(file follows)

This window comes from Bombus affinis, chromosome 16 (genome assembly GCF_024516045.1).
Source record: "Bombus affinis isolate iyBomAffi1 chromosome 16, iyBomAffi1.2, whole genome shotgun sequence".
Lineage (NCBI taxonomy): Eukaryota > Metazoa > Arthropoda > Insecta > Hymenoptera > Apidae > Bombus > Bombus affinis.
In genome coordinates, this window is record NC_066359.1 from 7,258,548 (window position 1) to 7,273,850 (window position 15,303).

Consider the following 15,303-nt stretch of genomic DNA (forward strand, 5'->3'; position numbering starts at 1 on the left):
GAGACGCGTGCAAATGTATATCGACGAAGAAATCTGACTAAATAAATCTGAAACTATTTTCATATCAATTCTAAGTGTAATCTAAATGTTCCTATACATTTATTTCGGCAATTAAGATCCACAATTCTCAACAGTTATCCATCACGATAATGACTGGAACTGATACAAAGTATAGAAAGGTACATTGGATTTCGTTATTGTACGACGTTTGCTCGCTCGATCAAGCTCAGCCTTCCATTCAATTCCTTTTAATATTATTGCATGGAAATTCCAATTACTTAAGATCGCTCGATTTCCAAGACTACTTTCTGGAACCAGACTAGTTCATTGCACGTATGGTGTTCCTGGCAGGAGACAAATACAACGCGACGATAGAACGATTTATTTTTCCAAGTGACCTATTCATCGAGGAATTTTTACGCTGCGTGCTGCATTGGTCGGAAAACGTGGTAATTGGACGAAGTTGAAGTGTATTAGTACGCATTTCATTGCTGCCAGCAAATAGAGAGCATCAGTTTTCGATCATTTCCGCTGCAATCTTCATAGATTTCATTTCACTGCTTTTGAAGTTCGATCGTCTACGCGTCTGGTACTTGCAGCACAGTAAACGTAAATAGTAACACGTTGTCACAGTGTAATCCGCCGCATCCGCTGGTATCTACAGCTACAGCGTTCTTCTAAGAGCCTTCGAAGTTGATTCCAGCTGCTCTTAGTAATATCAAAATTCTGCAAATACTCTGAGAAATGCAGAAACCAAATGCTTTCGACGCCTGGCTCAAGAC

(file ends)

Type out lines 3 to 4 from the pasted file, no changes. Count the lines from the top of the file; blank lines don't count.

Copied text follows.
Lineage (NCBI taxonomy): Eukaryota > Metazoa > Arthropoda > Insecta > Hymenoptera > Apidae > Bombus > Bombus affinis.
In genome coordinates, this window is record NC_066359.1 from 7,258,548 (window position 1) to 7,273,850 (window position 15,303).